LONDON, ENGLAND - AUGUST 02: Tennessee the Staffordshire Bull terrier sits in her Kennel with animal welfare assistant Sarah Green at Battersea Dogs & Cats Home as she awaits a possible new owner on August 2, 2010 in London, England. Battersea Dogs & Cats Home rehome or return to their owners around 5,000 animals a year, however many dogs have to be put down because they are unsuitable to rehome despite being physically healthy. Last year the animal shelter had to put 2815 dogs to sleep. 321 of those because they were banned breeds, 482 for medical reasons, 81 due to behavioral problems and 1931 because of their temperament and aggressive nature which pose a risk to the public. 43 per cent of the dogs that come in to the dog's home are Staffordshire Bull terriers. Known as "Staffies" these dogs and similar crossbreeds are increasingly popular within gang culture as a status symbol, however, once abandoned they are very difficult to rehome due to their aggressive temperament. (Photo by Dan Kitwood/Getty Images)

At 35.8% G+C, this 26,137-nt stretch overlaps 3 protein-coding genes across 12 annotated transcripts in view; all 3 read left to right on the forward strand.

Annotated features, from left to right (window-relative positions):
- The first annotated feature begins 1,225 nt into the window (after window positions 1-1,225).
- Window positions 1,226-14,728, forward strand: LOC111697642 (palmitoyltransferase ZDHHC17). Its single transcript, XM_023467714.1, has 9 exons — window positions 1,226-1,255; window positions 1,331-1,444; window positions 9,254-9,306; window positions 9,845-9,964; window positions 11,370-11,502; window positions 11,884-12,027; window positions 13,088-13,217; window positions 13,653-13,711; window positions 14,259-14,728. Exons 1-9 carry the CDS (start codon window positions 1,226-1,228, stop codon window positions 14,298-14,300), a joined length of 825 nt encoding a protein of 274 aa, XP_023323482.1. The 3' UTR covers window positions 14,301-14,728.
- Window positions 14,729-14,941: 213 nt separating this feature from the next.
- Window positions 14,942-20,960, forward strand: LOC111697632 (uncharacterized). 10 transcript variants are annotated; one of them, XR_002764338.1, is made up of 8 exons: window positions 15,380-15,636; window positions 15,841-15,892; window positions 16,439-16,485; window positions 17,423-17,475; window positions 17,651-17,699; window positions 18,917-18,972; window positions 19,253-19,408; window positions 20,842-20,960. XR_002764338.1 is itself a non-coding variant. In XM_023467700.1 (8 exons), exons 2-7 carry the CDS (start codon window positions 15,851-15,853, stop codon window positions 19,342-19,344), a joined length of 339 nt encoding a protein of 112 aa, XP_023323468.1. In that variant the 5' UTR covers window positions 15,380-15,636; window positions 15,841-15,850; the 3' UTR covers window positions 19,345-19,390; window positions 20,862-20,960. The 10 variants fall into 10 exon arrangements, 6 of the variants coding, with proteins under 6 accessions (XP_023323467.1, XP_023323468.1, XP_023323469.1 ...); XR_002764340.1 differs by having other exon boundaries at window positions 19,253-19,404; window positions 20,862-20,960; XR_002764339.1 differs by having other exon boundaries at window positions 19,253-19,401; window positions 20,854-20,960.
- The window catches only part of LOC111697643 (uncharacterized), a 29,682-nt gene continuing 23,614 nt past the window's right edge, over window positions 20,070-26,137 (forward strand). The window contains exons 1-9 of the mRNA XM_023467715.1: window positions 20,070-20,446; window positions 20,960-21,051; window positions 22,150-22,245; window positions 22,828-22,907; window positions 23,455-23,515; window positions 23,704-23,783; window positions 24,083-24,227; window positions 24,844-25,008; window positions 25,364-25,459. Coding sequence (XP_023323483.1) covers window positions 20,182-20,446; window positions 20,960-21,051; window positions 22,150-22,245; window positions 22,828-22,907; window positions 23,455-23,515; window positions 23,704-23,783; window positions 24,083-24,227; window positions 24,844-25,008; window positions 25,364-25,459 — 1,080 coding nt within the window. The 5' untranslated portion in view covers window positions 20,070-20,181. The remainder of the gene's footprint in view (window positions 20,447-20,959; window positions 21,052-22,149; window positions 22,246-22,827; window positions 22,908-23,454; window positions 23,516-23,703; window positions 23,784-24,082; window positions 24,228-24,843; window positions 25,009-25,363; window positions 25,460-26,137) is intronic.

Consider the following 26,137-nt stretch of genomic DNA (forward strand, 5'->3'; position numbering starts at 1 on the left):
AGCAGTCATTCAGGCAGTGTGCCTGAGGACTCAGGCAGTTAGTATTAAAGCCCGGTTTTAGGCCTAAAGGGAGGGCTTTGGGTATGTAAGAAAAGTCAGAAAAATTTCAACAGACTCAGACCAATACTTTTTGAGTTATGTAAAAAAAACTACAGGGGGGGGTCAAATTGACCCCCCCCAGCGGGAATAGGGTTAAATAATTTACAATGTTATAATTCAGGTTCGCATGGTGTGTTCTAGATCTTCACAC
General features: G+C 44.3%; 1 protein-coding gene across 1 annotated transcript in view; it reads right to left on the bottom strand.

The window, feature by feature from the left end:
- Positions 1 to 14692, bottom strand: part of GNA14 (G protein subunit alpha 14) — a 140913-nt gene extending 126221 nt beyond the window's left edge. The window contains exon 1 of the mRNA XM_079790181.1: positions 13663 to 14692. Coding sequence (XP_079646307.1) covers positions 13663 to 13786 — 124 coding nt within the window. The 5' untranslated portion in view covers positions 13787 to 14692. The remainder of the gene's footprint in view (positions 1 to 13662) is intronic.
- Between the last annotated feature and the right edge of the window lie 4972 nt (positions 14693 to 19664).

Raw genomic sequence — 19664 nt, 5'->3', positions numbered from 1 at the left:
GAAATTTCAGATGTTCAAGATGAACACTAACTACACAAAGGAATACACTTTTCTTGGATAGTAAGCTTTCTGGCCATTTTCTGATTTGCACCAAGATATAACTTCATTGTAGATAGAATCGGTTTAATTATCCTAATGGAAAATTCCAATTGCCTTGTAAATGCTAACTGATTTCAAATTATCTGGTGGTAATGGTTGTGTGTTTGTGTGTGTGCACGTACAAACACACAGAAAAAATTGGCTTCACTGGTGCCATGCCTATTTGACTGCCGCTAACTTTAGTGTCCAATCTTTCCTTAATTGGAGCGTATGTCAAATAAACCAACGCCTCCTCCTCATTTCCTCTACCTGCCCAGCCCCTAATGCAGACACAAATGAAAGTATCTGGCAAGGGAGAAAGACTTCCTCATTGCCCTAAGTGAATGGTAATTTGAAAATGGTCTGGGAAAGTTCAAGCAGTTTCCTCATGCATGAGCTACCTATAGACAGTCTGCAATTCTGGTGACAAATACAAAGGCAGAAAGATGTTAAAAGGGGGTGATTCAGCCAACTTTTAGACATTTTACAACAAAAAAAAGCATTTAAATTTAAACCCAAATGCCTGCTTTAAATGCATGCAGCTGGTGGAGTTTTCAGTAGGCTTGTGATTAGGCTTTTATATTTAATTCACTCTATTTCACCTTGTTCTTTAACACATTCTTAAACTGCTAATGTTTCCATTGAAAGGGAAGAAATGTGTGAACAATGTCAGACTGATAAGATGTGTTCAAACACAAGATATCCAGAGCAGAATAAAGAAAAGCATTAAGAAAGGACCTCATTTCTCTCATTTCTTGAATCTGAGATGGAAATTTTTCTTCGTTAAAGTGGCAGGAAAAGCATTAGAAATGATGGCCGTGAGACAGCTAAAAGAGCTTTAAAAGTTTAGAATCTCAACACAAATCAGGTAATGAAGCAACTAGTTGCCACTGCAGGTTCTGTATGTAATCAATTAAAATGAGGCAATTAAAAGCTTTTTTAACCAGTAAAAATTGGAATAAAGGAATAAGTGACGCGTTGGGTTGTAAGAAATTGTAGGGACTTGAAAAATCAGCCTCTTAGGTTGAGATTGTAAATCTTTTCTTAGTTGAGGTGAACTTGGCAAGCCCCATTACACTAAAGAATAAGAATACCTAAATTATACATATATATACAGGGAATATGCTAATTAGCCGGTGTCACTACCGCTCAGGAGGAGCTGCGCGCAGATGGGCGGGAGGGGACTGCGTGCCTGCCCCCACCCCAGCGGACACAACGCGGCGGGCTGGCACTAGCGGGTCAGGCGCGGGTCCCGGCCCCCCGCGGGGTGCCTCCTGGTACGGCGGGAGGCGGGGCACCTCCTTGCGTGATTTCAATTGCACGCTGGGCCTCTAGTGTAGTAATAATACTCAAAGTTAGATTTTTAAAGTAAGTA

A bill introduced in the Missouri House is seeking to change animal abuse convictions and protect those who report them.

The measure is House Bill 111, introduced by Representative Chrissy Sommer from St. Charles.

The bill states if a person is convicted of first time animal abuse the court is able to order the person to undergo psychological and psychiatric evaluation and treatment. It would be a Class A misdemeanor.

For a second conviction, the treatment would be mandatory.

The bill would also allow anyone, including veterinarians, who report suspected animal abuse to be free of liability for the report.

Another bill being introduced on a federal level two Congressman in Florida is seeking to make some charges of animal cruelty a federal felony.

If it passes, it would give authorities jurisdiction to charge abusers taking animals across state lines with federal charges.

It would also allow authorities to prosecute criminals if the cruelty occurs on federal property.

Those convicted would face felony charges, fines, and up to seven years in prison.